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A FOIA Request Made The Boston Title IX Office Look Bad, So They Redid It

At the end of April, The Daily Wire reported that the Boston regional office of the Department of Education’s Office for Civil Rights (OCR) had never accepted a complaint from a male alleging sexual harassment — whether as an accuser or the accused claiming bias.

The documentation came in response to a Freedom of Information Act request filed by University of Southern California (USC) doctoral candidate Kursat Christoff Pekgoz. His request revealed that since 2011 — the year the Obama administration posted new rules regarding how schools must respond to sexual assault accusations — the Boston regional office had not accepted a Title IX complaint in the sexual harassment category from an accusing or accused male.

During this same period, the office went after colleges and universities, such as Harvard Law School, for allegedly discriminating against female accusers.

The Boston office did not respond at that time to a Daily Wire inquiry.

Days later, the office finally responded and asked for the FOIA request number. Days after that, the Wire received a phone call from the U.S. Department of Education saying the office had reviewed the original FOIA request and apparently searched its investigative database incorrectly.

After running the search again to look for discrimination against men between January 1, 2011 and March 15, 2018 (the range of the original FOIA request), the office found that it has actually opened 16 investigations alleging bias against men at post-secondary institutions.

The updated data was provided to the Wire, and shows that the first case accepted by the Boston office was opened in 2014 against Brandeis University. The case was closed by “administrative closure,” the data showed.

Of the 16 cases, three were against Brandeis in Massachusetts. Ivy League institutions Dartmouth, Harvard, and Yale were also each on the list once. Nine of the cases have been closed, two of which were categorized as “dismissals,” three were categorized as “administrative closure,” one was categorized as a “resolution agreement” (against Roger Williams University School of Law). The final three were labeled “FRBP/ECR” which means they resulted in a Facilitated Resolution Between the Parties.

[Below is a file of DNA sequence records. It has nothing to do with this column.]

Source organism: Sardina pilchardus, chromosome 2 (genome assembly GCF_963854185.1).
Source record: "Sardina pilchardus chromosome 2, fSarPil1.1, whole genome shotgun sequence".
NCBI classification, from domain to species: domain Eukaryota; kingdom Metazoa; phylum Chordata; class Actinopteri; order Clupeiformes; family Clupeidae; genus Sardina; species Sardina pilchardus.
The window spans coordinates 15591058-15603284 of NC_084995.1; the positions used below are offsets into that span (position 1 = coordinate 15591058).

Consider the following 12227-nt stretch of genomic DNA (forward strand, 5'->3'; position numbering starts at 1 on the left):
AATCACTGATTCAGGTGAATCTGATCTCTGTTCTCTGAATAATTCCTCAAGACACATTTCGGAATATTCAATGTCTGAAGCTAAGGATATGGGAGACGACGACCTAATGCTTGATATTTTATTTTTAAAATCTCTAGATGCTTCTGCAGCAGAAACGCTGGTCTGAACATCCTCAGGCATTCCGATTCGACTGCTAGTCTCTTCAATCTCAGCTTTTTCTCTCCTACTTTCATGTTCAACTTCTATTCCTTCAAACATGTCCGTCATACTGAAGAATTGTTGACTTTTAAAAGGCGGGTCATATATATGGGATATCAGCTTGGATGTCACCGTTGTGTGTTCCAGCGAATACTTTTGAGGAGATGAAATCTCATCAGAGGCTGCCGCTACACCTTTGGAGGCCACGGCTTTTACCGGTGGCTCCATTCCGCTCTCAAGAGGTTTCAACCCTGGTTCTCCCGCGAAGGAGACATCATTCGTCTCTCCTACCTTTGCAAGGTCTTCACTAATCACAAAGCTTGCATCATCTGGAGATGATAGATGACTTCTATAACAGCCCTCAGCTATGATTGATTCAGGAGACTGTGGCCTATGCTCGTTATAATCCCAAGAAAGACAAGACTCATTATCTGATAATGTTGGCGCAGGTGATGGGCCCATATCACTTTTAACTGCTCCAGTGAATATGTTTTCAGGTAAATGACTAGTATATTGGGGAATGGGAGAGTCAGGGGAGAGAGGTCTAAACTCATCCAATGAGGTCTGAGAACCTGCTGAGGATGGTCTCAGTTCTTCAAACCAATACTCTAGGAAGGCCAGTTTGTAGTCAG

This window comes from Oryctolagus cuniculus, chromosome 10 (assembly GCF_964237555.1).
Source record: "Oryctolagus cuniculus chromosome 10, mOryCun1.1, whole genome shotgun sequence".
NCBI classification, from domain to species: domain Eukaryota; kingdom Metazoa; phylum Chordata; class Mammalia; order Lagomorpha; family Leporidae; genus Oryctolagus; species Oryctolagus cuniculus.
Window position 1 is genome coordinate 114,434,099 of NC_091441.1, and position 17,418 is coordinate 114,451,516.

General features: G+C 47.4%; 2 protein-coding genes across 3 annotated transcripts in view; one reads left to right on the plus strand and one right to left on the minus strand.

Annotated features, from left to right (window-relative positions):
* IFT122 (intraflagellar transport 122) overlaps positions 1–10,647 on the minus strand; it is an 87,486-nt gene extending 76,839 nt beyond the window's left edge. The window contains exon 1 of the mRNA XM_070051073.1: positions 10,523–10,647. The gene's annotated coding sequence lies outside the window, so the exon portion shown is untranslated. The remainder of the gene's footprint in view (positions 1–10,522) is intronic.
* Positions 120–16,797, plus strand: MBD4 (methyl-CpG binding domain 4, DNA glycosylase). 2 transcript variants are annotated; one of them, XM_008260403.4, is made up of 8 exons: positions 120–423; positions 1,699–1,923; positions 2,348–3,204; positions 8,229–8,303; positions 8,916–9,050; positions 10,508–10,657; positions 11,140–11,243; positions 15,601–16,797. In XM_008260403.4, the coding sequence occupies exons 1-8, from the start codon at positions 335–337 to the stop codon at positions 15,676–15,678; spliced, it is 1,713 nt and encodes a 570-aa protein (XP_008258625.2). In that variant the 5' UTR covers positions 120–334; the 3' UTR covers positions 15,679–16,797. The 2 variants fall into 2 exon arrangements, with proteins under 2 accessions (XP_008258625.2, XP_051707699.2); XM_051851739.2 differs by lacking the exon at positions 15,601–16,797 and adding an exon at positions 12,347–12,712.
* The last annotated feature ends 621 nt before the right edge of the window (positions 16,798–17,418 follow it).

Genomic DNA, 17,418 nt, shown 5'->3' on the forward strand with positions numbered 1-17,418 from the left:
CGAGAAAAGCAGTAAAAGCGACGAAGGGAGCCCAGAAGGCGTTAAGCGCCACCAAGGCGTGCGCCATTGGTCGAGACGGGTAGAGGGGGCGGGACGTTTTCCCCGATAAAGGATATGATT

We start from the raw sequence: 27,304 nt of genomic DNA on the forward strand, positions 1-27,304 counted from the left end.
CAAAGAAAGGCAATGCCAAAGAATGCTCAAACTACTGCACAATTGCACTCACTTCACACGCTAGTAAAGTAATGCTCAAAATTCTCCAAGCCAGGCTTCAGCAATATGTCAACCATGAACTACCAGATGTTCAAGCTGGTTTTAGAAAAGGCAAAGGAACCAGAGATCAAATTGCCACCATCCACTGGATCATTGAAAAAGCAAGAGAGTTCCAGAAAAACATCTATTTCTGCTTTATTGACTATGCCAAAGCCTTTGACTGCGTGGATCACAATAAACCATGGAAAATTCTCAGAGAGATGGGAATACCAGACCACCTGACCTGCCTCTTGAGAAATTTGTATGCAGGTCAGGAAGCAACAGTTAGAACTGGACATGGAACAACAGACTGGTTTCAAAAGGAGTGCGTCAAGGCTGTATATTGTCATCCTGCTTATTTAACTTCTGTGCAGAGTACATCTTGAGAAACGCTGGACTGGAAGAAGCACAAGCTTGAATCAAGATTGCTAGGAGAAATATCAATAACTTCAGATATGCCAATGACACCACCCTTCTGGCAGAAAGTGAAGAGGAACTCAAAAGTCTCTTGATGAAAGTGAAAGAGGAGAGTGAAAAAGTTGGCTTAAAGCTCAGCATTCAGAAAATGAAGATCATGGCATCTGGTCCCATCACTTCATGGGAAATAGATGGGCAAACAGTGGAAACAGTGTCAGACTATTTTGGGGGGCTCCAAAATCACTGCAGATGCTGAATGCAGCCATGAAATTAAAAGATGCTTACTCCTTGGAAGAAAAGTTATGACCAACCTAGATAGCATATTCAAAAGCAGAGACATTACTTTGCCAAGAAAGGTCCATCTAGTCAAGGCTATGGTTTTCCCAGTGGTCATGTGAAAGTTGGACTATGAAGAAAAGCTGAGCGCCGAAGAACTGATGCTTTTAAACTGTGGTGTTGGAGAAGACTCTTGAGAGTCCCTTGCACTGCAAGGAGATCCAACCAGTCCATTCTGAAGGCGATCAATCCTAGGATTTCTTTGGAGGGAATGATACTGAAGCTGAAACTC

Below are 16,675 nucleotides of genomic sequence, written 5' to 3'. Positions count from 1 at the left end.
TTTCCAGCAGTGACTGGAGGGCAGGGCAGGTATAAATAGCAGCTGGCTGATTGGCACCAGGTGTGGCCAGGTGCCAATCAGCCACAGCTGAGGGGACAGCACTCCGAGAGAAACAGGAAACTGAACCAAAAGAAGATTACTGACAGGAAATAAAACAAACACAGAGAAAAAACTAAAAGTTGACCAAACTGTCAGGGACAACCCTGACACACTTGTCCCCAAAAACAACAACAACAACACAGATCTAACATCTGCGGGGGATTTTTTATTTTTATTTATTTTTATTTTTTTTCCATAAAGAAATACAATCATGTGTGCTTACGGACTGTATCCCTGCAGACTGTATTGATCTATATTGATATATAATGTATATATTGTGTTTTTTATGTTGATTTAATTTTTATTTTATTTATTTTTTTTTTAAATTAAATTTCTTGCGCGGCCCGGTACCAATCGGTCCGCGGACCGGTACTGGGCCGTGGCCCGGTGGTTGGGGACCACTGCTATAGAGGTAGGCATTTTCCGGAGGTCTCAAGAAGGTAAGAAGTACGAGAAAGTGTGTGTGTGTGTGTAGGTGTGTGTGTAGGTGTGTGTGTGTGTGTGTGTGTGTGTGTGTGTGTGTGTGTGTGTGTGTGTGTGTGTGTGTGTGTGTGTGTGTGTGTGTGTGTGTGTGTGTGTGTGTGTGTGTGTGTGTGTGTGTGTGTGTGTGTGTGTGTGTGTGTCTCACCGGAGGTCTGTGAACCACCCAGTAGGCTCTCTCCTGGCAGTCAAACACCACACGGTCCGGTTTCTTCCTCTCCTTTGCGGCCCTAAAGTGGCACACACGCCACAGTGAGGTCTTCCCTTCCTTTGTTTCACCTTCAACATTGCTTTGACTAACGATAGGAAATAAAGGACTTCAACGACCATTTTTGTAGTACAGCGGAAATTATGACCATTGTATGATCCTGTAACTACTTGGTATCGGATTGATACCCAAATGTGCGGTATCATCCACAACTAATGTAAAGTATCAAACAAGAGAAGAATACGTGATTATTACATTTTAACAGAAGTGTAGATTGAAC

The remaining seven cases are still “under investigation.” The longest of the cases still under investigation was opened on August 13, 2015 against the Massachusetts Institute of Technology.

Details of the cases were not provided in the data.

Pekgoz filed the original FOIA along with another request seeking copies of acknowledgement letters (verifying that an investigation was open) for all complaints filed by men in the sexual harassment category of Title IX. Though every other regional office produced material for the request, Boston did not.

This office now claims the FOIA request was improperly searched, which Pekgoz found questionable. He told the Wire that one of the people who collected the original data had access to a computer at OCR headquarters, which could track national data.

“Based on all this, I find it impossible to believe that the Boston Office somehow failed to understand both FOIA requests (especially since all other regional offices did). So they are either extremely biased, or extremely incompetent,” Pekgoz said.

Further, Pekgoz explained that the resolution categories provided by the Education Department were misleading. “Dismissal” means an investigation was not actually accepted and “administrative closure” means the case had been filed elsewhere without adjudicating its merits. He also said that “resolution agreement” may not mean favorable terms for an accused male.

“I have seen situations in which OCR ostensibly accepted a complaint to investigate discrimination against a male student and ended up authoring resolution letters that primarily benefit female accusers,” he said.

He told the Wire one of his own Title IX complaints, against USC, resulted in a resolution that was “diametrically opposite to my allegations, and this was still labelled a ‘resolution letter.’"

 
 
 

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